It was only a small part of me, but so enlarged, so magnified, on a national scale, that it was like having a gross image of myself inflated into a giant parade balloon, floating above the crowd, my stubby arms helplessly extended, my face crudely painted in some fiendish expression designed for maximum impact.
— Mary Gaitskill, from Two Girls, Fat and Thin
Poets think in lines, prose writers in sentences; the best of both work from sound to sense, with an ear for the music in their compositions. S for Sentence celebrates lyricism in prose, the play and craft at work in the artful sentence. We post a sentence a month along with comments by a guest writer on the craft that shapes it, on what makes it great. In one or two sentences.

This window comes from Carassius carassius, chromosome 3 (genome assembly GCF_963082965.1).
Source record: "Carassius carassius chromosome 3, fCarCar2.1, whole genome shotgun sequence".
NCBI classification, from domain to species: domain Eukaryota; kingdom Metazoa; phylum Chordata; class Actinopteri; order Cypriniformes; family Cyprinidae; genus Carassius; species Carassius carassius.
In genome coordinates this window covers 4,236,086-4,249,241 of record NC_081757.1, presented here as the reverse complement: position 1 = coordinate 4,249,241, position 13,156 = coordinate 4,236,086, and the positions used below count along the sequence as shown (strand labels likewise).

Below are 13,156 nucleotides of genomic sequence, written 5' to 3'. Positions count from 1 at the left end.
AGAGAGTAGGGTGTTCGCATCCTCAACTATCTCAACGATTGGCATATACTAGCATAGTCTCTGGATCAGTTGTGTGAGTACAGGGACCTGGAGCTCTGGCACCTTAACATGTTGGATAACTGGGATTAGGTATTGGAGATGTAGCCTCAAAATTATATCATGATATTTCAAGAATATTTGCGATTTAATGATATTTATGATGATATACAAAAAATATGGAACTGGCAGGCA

—Pearl Abraham, Editor
—Stephanie Grant, Guest Editor
Dorothy Never, the subject of a damning article written by a woman she thought she could trust, Justine Shade, feels terribly exposed. Her sense of exposure is expressed through a metaphor of amplification that is familiar without offering comfort; now the smallest aspect of the self stands in for the whole – a perverted synecdoche. Gaitskill’s language is straightforward and unsentimental and seems to take pleasure in the gruesome "stubby arms" and “fiendish expression” it depicts. The rhythm of the sentence is established early, by those nearly redundant clauses— “so enlarged, so magnified, on a national scale” —which help deliver the terrifying sense of inevitability that animates this sentence and much of Gaitskill’s work.
—Philip Dean Walker's short story collection At Danceteria is due out in October 2016 from Squares & Rebels